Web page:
Average Current Density            0 . 2 mA/m2
                                                                at the Plate Electrode

                                                                Average Electric Field               1 9 0 ~ 4 6 0 kV/m


Experimental SO3 Sampling Apparatus

An SO3 sampler is shown in Fig.3. Using this sampler, the amount of gaseous SO3(1), SO3-mist(2) and formed sulfate(3) in the stack gas can be individually determine . Dust particles in the stack gas are separated by a dust collector heated to 250OC (packed with quartz wool). SO3-Mist(2) in the stack gas is vaporized by this collector. Vaporized SO3-mist(2) and gaseous SO3(1) are condensed in a spiral glass tube(SO3 Collector) at 70OC. The amount of formed sulfate(3) is determined by analysis of the separated dust particles in the heated dust collector. The total amounts SO3-mist(2) and gaseous SO3
(1) are determined by analysis of the condensed SO3 in the spiral glass tube. In addition the dust particles and the SO3-mist are separated in a cylindrical tube at the temperature of the stack gases. Only gaseous SO3 is condensed in the spiral glass tube. The amount of gaseous SO3 is determined by analyses of the contents of the spiral glass tube. SO3 and sulfate are determined from absorptiometry of 70% isopropyl alcohol using barium chloranilate



                                                                                                                                                Fig.4 The Effect of S03 on ESP
                                                                                                                                                            Collection Efficiency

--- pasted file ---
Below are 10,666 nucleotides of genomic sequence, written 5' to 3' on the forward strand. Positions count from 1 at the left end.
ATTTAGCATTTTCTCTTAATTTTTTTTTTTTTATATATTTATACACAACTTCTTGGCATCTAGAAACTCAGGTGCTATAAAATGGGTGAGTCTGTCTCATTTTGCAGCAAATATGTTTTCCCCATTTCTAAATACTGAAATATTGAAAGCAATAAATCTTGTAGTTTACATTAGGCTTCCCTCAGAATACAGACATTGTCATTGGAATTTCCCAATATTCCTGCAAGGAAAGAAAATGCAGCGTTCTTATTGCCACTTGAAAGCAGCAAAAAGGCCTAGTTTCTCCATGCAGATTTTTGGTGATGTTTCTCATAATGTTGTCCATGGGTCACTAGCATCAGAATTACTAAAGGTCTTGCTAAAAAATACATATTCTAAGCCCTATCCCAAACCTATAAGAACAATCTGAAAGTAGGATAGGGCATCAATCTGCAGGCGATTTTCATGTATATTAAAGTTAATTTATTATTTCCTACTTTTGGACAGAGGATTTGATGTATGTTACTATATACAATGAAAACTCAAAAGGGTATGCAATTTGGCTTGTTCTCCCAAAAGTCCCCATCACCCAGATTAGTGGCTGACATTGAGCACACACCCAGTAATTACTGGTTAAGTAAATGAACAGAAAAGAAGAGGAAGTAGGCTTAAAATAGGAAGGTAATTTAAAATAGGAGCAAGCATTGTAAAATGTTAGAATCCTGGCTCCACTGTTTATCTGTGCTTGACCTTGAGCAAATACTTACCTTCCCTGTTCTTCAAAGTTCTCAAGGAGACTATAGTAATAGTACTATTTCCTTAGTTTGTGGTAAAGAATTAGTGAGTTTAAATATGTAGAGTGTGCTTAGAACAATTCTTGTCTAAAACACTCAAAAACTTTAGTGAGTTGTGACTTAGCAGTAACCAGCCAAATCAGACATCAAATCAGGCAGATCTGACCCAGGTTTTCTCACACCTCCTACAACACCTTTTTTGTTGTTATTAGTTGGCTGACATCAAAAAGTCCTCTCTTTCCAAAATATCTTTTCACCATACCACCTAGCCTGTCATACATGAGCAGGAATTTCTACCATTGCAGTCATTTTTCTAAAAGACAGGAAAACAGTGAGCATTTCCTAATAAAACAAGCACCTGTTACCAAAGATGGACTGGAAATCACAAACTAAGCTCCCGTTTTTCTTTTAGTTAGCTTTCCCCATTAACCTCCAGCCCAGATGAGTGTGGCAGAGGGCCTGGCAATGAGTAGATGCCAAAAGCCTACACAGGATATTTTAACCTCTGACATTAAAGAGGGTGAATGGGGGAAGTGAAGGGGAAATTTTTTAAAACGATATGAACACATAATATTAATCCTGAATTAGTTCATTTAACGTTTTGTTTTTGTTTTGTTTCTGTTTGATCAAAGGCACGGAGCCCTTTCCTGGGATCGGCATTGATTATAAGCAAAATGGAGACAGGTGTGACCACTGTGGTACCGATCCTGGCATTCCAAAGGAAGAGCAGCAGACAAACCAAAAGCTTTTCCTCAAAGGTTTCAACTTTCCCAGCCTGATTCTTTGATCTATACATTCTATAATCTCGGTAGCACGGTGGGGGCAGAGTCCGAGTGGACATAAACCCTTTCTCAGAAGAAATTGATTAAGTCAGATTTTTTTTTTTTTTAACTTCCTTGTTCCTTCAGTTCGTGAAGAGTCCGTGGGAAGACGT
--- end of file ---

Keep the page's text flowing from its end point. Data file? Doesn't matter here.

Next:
Condensation of SO3 onto dust particles
At an SO3 concentration of 10 ppm and gas temperatures of 90OC and 135OC, dust particles were sampled from the plate electrodes inside the ESP. In order to measure pH changes, the dust particles were suspended in distilled water. The pH changes of suspended dust are shown in Fig.5. By way of comparison with this suspension, original dust (prefed dust) was similarly suspended. From Fig.5, it can be seen that the pH of suspended dust changes sharply to acidic in the case of SO3 injected dust. Following this, the pH changes slowly to alkaline. On the other hand the pH of original dust changes directly to alkaline. From this result, it is considered that condensed SO3 exists as sulfuric acid mist on the surface of the dust particles.




It became clear after the investigation on electrostatic precipitation at a temperature around acid dewpoint that the lower the gas temperature falls, the more the collecting performance of the ESP is improved. At a temperature below that of the acid dewpoint, say 90OC, the ESP can simultaneously remove both SO3 and dust particles from stack gases with high efficiency.


1. Pilat, M.J. and Wilder, J.M., " Opacity of Monodisperse Sulfuric Acid Aerosols," Atmospheric Environment, Vol.            17, No.9, pp. 1825-1835 (1983)
2. Damle, A.S., Ensor, D.S. and Sparks, L.E., " Prediction of the Opacity of Detached Plumes Formed by
    Condensation of Vapors," Atmospheric Environment, Vol. 18, No.2, pp. 435-444 (1984)
3. Electrostatic Handbook of Japan. Institute of Electrostatics Japan, 1981
4. Verholf, F.H. and Banchero, J.T., " Predicting Dewpoints of Flue Gases," Chem. Eng. Progress., Vol.70, pp.
    71-78 (1974)
5 . Matsumura,T., " Spectrophotometric Determination of Sulfuric Acid Aerosol in the Atmosphere Using Barium
     Chloranilate, "Ryusan to Kogyo, pp.5-9 (1980)
6.  Ise, A., " Measurement of Exhaust Sulfate Emissions," Jidousya Gijyutsu, Vol.3 1, No.5, pp.339-344 (1977)
7.  Thomson, J.J. and Thomson, G.P., "Conduction of Electricity through Gases," Vol. Cambridge Univ. Press, 310